Phil Savage, the next general manager, immediately drafted Charlie Frye in the third round in 2005. Frye flopped, so in 2007 the Browns traded up to get the local player they missed when they passed on Roethlisberger. Except this time the local kid was Quinn, who was awful. When Quinn flopped, Savage got fired. The new regime looked to free agency, inking Jake Delhomme in 2010. But he flopped too, and so did that year’s draft pick, Colt McCoy, which led to panic and Mike Holmgren’s Weeden selection in 2012.

Any one of those quarterbacks could have stopped this drafting-signing-firing cycle by being even a passable starter, but in a statistically marvelous turn, none has been. Now, in an effort to stop the bleeding, new chief strategy officer Paul DePodesta — who became famous for his MLB work under Billy Beane in Oakland (the front office chronicled in Moneyball) and his part in rebuilding the New York Mets — is redirecting. He’s playing the long game, hoarding picks in an effort to right past wrongs. The Philadelphia Eagles traded with Cleveland to acquire this year’s no. 2 pick — which they used to select a quarterback, Carson Wentz — freeing the Browns to sit back and execute their new strategy. The team drafted 14 players and has extra first- and second-round picks in 2017 plus an additional second-round selection in 2018. But for all the talk of “Moneyball” in Cleveland, that’s not such a revolutionary idea for the Browns. They’ve forged well-intentioned plans in the past, but the cycle has foiled them all.

Holmgren has said that he attempted to employ the long-term, pick-piling strategy in 2010, but got desperate in 2012, offering Indianapolis the Browns’ entire draft haul for the no. 1 pick, Andrew Luck. (The Colts smartly declined.) Whether Holmgren’s trade proposal made sense for the Browns is up for debate, but his actions following the rejected offer are not. After drafting now historic bust Trent Richardson third overall, Holmgren reached for Weeden, negating years of planning and perpetuating the cycle. The Weeden pick was such a mistake that Holmgren quickly admitted he was really after the player who had been picked two spots earlier.

Banner said that he, too, was trying to play the long game, but obviously didn’t get enough time to see his plans through. No matter the specifics, all roads seem to lead to a bad quarterback in Cleveland.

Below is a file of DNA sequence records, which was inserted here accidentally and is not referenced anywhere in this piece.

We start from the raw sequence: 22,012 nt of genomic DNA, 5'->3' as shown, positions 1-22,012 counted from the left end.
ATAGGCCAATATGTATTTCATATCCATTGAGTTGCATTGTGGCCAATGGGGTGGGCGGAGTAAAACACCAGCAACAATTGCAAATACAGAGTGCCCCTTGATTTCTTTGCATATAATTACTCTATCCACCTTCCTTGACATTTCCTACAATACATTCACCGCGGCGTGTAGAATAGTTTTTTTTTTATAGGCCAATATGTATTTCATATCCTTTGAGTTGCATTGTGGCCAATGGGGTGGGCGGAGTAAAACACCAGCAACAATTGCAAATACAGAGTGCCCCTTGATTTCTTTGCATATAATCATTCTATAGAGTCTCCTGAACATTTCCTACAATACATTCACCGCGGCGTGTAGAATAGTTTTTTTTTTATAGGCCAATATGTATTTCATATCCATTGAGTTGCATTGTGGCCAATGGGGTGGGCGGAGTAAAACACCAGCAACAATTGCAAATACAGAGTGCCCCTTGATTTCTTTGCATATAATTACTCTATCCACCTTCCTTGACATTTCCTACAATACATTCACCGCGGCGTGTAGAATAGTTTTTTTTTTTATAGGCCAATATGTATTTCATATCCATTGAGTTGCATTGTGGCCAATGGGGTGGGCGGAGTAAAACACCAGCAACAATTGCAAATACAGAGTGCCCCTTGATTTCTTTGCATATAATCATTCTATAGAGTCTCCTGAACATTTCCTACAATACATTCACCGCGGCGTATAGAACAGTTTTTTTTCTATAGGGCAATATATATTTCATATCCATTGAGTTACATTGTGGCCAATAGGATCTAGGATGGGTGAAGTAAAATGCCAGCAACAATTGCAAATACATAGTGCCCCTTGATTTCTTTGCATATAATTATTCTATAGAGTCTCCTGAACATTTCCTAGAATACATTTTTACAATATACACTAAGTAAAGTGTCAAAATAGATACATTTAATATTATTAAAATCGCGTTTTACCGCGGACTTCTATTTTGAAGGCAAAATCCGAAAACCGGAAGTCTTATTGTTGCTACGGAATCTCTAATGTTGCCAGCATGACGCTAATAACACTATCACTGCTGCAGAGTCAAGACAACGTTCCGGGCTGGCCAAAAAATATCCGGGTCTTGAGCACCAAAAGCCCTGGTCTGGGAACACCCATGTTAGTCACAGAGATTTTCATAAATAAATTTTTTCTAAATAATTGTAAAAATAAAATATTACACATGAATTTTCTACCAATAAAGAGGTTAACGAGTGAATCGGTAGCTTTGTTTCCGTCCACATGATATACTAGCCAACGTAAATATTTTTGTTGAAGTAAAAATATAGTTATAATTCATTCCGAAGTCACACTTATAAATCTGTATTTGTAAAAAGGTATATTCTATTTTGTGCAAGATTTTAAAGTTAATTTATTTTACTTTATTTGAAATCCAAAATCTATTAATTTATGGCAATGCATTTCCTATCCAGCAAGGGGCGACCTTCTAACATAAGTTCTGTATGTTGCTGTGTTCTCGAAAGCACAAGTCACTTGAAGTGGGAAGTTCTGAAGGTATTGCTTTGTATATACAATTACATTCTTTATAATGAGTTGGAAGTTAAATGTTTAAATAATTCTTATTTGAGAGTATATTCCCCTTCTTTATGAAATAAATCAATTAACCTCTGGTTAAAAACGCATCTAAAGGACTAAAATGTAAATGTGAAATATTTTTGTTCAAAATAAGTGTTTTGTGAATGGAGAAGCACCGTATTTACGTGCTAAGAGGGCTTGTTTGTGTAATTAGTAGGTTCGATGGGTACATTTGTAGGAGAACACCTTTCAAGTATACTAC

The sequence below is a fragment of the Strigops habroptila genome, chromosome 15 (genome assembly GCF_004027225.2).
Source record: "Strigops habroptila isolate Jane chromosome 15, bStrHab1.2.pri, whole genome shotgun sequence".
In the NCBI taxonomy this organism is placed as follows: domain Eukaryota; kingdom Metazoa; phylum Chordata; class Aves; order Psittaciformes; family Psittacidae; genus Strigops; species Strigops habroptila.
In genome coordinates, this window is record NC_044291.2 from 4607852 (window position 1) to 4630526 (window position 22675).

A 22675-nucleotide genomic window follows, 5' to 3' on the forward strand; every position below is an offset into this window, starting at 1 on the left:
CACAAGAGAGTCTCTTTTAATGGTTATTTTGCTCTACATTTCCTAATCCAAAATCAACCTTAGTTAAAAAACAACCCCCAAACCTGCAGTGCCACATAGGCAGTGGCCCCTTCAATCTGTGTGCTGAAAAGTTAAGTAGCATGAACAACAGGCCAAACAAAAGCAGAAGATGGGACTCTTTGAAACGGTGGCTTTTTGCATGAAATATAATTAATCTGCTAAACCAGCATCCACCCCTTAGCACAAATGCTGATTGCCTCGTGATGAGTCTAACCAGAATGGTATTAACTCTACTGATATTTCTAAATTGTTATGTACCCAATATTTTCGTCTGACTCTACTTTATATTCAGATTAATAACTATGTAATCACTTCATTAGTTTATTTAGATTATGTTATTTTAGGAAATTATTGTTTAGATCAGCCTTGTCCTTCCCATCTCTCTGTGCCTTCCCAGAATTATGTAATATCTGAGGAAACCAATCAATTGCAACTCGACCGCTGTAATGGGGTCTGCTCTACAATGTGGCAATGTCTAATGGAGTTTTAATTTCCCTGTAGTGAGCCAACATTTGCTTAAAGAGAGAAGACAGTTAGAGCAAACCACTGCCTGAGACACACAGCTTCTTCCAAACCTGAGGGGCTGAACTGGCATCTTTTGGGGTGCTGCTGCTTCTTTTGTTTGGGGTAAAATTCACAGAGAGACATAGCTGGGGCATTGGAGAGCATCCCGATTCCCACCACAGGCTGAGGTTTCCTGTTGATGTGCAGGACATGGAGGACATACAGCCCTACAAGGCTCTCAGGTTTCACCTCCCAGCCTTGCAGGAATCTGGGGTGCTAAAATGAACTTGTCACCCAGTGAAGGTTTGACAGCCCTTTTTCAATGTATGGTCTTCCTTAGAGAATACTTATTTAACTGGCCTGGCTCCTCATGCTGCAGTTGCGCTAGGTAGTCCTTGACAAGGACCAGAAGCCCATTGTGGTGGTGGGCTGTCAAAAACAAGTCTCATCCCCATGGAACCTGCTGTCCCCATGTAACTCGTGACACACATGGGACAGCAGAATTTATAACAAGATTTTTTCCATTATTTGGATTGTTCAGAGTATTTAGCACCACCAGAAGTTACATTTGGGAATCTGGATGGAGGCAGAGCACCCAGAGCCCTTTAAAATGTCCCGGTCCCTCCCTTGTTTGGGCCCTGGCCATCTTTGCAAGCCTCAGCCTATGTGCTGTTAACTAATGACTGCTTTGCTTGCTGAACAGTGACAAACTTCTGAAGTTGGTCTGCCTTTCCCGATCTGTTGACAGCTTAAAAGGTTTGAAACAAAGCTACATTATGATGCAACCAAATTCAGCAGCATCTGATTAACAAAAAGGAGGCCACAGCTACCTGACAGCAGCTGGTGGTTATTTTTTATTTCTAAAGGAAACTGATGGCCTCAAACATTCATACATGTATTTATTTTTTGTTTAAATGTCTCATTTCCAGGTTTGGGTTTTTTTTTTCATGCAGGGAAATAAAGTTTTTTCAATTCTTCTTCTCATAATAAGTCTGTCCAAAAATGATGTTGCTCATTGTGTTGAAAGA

The absence of a successful quarterback has made fans pessimistic, with Banner noting that his regime got heat for stockpiling for the future by turning mid-round picks in 2013 into higher picks in 2014. Browns fans have grown accustomed to being disappointed, but they’re still desperate for something good to happen. Banner said the team was ripped for failing to take a quarterback early in the 2013 draft, when the choices were EJ Manuel or Geno Smith, neither of whom the front office considered worthy of a high selection.

“We were doing everything to position ourselves for a difference-making quarterback and received a lot of criticism for it,” said Banner, who admitted that part of the problem was the team’s failure to verbalize its plan to a restless fan base because it didn’t want to “tip off the league to what we’re doing.”

Unfortunately for the Browns, of course, it hasn’t been hard for the rest of the league or anyone else to figure out the team’s master plan: The Browns didn’t waste another first-round pick on a QB this year, but they did select another passer, taking USC’s Cody Kessler, the third QB they’ve taken in the third round since 2005. The team is depending on free-agent acquisition Robert Griffin III to rediscover his prior form, and new coach Hue Jackson, who’s been credited with helping Joe Flacco and Andy Dalton among others, hopes to be able to work his quarterback magic. But with the squad relying on a washed-up, injury-prone newcomer and a midround pick lacking elite size, accuracy, or athleticism, the cycle will likely continue.

The cruel reality is that there’s only one way to stop this: getting a good quarterback. And that means drafting and signing even more.